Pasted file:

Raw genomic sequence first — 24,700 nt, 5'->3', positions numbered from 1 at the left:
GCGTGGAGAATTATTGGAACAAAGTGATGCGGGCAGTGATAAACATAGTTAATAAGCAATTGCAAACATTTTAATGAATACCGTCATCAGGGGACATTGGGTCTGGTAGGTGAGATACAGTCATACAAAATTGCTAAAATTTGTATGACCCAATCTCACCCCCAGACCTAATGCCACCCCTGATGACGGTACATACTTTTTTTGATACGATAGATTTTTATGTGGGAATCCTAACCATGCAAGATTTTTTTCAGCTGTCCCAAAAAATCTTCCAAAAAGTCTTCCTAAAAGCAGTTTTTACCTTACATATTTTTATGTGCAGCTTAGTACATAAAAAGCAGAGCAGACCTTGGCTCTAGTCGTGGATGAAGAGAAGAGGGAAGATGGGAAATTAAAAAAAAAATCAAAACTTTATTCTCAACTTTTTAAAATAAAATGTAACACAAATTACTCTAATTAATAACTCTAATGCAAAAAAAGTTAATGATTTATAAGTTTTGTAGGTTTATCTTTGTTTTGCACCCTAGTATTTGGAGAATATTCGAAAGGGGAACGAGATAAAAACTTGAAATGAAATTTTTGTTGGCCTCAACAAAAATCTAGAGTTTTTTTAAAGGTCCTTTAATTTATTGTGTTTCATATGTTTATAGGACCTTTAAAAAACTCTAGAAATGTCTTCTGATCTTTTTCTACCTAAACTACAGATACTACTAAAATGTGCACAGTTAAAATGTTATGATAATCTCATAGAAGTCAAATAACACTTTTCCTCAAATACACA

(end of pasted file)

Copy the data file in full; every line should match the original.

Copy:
Raw genomic sequence first — 24,700 nt, 5'->3', positions numbered from 1 at the left:
GCGTGGAGAATTATTGGAACAAAGTGATGCGGGCAGTGATAAACATAGTTAATAAGCAATTGCAAACATTTTAATGAATACCGTCATCAGGGGACATTGGGTCTGGTAGGTGAGATACAGTCATACAAAATTGCTAAAATTTGTATGACCCAATCTCACCCCCAGACCTAATGCCACCCCTGATGACGGTACATACTTTTTTTGATACGATAGATTTTTATGTGGGAATCCTAACCATGCAAGATTTTTTTCAGCTGTCCCAAAAAATCTTCCAAAAAGTCTTCCTAAAAGCAGTTTTTACCTTACATATTTTTATGTGCAGCTTAGTACATAAAAAGCAGAGCAGACCTTGGCTCTAGTCGTGGATGAAGAGAAGAGGGAAGATGGGAAATTAAAAAAAAAATCAAAACTTTATTCTCAACTTTTTAAAATAAAATGTAACACAAATTACTCTAATTAATAACTCTAATGCAAAAAAAGTTAATGATTTATAAGTTTTGTAGGTTTATCTTTGTTTTGCACCCTAGTATTTGGAGAATATTCGAAAGGGGAACGAGATAAAAACTTGAAATGAAATTTTTGTTGGCCTCAACAAAAATCTAGAGTTTTTTTAAAGGTCCTTTAATTTATTGTGTTTCATATGTTTATAGGACCTTTAAAAAACTCTAGAAATGTCTTCTGATCTTTTTCTACCTAAACTACAGATACTACTAAAATGTGCACAGTTAAAATGTTATGATAATCTCATAGAAGTCAAATAACACTTTTCCTCAAATACACA